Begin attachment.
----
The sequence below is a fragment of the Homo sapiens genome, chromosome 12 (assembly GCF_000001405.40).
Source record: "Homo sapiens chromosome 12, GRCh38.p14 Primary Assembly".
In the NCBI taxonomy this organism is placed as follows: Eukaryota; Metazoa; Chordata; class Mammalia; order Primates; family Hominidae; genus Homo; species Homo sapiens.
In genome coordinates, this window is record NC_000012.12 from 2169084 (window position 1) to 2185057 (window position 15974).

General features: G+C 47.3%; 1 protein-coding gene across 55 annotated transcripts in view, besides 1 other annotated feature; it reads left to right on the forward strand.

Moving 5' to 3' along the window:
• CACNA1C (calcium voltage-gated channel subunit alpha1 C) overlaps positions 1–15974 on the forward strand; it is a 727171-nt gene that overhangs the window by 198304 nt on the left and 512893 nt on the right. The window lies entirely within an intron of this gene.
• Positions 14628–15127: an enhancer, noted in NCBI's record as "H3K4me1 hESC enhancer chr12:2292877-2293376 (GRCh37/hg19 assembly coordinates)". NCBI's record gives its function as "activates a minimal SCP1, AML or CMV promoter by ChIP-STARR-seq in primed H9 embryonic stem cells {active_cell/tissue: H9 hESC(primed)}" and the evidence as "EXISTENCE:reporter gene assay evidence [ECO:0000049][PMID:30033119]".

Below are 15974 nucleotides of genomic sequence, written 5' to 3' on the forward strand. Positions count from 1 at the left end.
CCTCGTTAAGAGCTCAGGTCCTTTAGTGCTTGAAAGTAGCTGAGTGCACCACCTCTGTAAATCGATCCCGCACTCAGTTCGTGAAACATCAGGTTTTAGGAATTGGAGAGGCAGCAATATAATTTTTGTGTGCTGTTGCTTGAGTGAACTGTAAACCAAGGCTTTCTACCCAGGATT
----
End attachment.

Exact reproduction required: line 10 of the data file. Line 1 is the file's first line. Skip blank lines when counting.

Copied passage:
CCTCGTTAAGAGCTCAGGTCCTTTAGTGCTTGAAAGTAGCTGAGTGCACCACCTCTGTAAATCGATCCCGCACTCAGTTCGTGAAACATCAGGTTTTAGGAATTGGAGAGGCAGCAATATAATTTTTGTGTGCTGTTGCTTGAGTGAACTGTAAACCAAGGCTTTCTACCCAGGATT